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Kent I

Masterlure Jointed Eel Swivels

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I just bought a beat-up Masterlure Jointed Eel (9", not counting lip, 3.7 oz with hooks, "Masterlure" stamped on belly in script) as a model to copy, and discovered that the hooks are not cut, but are attached directly to the swivels. Anybody know how that was done? I don't want to know enough to cut it apart, but it would be nice to dupe the original setup. Thanks in advance.


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Kent you may want to look real close at the hook. Is it brazed ? Heating the eye of the hook that is split, is one way of opening up the eye and them closing it after it is placed on the swivel ;) I think you may see a break on the eye somewhere ?

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The hooks are rusty, but there's no sign whatever that they were cut. You'd expect that rust would make cuts more obvious. What I did notice is that there are big gobs of solder between the formed pair of the hook and the third tine. Could be they put a double hook on then soldered in the third tine in. It's hard to see how it could have been done any other way unless the formed the swivel around the hook then installed both.

 

Any of you Masterlure owners out there notice this construction?

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Kent that is what I was asking and that may be the answer to your question , especially if you are sure that when the rust is removed that you do not have a split under it.:D

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You mentioned your Masterlure is stamped in "Script" which makes it very early in its production run. Made in the late 1940s. I looked at the early Masterlures in my collection and none have "cut" hooks they are all solid and it appears that the bottom part of the swivel was formed around the hook. And as was mentioned I have seen other early lures with this set up.

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I noticed the construction of the swivels and wondered whether they might have been wrapped on the hook, then the whole assembly installed as a unit. That means that the tail wrap would have been made with the hook already on. I can see how this could be done, and think I'll try it myself to see how it works. Sure wish I could get a look at those swivels, but am unwilling to cut the plug apart to see 'em.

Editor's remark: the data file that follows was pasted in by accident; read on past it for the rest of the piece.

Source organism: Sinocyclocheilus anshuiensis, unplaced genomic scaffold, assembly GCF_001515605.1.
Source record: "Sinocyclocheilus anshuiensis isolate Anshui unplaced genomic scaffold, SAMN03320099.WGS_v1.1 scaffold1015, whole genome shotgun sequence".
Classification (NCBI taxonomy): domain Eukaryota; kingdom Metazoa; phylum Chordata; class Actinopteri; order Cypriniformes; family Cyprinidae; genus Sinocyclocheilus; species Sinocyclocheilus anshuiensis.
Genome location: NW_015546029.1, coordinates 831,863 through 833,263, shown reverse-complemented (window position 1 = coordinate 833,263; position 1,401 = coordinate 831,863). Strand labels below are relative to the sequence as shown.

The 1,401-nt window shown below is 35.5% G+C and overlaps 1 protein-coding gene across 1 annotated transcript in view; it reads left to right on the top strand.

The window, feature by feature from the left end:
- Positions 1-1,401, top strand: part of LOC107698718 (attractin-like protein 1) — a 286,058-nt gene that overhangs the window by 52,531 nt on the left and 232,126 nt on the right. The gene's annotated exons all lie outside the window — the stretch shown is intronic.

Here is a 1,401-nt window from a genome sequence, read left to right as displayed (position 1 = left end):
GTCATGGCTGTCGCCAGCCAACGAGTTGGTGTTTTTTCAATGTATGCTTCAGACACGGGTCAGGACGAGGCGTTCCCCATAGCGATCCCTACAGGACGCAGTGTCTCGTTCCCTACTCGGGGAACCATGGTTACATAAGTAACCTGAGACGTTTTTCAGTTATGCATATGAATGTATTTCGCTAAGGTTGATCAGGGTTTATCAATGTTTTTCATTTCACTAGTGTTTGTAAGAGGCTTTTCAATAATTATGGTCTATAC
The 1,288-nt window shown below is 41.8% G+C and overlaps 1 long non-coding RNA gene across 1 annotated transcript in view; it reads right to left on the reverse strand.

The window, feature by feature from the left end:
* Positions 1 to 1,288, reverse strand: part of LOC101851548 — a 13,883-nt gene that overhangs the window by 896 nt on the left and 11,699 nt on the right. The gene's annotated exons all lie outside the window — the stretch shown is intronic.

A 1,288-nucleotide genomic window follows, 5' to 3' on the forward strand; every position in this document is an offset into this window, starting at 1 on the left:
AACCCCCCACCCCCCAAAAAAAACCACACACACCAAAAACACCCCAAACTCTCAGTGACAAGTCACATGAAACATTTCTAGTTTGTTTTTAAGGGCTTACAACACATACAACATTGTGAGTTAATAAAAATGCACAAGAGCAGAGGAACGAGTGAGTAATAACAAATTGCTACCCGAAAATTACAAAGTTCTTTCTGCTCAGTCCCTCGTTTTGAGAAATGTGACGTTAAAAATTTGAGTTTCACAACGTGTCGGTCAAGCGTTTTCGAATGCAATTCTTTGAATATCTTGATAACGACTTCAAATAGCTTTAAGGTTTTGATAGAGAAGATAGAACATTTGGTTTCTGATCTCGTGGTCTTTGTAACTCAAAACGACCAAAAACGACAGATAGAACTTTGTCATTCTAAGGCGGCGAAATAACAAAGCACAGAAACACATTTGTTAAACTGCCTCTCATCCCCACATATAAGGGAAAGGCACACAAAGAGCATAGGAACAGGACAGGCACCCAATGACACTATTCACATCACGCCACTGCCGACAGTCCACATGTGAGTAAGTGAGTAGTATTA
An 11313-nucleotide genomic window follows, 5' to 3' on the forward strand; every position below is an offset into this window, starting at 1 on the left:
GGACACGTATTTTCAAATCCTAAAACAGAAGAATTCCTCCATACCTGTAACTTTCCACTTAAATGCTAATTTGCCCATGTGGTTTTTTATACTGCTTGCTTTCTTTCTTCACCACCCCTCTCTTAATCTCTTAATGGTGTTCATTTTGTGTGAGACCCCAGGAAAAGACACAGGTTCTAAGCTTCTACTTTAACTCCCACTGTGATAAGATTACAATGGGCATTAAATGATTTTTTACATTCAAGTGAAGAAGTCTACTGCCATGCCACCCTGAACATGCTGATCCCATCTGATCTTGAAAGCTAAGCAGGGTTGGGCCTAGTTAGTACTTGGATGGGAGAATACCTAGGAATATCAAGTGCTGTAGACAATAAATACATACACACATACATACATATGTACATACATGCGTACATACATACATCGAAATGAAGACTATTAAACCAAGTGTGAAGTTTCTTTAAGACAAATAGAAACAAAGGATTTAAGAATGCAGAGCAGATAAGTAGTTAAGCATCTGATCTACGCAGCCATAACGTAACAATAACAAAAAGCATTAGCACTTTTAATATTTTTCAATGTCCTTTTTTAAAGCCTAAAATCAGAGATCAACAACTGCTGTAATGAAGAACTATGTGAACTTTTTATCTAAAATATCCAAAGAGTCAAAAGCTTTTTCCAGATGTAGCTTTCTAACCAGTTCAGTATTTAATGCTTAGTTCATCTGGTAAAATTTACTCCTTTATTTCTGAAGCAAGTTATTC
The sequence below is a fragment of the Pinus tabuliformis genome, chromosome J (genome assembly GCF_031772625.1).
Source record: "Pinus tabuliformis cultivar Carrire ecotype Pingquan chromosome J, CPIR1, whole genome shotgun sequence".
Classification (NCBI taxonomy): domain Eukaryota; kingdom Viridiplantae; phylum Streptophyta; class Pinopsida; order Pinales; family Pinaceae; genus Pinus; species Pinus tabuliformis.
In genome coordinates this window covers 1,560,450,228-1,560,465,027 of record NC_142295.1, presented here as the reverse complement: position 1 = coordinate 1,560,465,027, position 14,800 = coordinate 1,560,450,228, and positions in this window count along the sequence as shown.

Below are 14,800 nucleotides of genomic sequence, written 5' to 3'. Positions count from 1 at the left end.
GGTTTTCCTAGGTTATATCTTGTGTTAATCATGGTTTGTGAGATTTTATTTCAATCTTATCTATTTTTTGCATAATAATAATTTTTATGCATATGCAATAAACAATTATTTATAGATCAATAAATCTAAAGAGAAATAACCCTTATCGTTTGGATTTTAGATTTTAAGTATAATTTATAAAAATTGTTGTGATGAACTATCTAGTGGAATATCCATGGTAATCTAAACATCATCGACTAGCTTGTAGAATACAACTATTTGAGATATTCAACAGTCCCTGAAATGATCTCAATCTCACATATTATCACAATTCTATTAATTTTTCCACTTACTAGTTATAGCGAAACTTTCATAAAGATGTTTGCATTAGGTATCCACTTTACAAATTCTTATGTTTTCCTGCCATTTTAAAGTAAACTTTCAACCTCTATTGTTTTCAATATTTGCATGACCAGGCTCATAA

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What you're seeing is a piece of twisted wire. I've taken some apart. It works similar to a swivel; but will only turn so far in each direction . BJ

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Mine must be a slightly different arrangement. I can see the twisted wire going down into the hole, but the hooks turn with no stop, no matter how far I turn them. This must be a transitional arrangement of some kind, maybe a swivel with a plain wire on one end instead of a loop, which would allow assembling the swivel to the hook with a wire wrap.

If I ever get a better example of this plug, I'll take this one apart and verify my guess.

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Posted (edited) · Report post

On 1/21/2015 at 10:39 AM, Kent I said:

I noticed the construction of the swivels and wondered whether they might have been wrapped on the hook, then the whole assembly installed as a unit. That means that the tail wrap would have been made with the hook already on. I can see how this could be done, and think I'll try it myself to see how it works. Sure wish I could get a look at those swivels, but am unwilling to cut the plug apart to see 'em.

Have the plug in my hand now.  Your right, looks like there was some wire wrapped homemade swivel formed around the hook eye.  Hooks definitely aren’t cut.  I’ll cut the wire out and see what the ‘swivels’ really look like.  Curiosity is getting the best of me.  Debating which one gets the cut.

Edited by t_man7

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Here they are!  Look like wrapped barrel swivels, thinking they might’ve got them with a straight unwrapped end from the factory and wrapped the hook on themselves.  Barrel part of the barrel swivel is drilled, similar to what campo explained in a thread in the lure building forum about barrel swivel protrusion.

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I've drilled many a swivel when making plugs...needle fish for one..narrow dia. bodies...it also can a ford a bigger #test swivel if you don't want the swivel sticking down a mile ...yes back in the day they use to sell swivels with one loop the other straight wire..when guys would make their own stuff like eel skin lead jigs...Capt'n bill used them on their wood eel skin heads instead of toilet chain.

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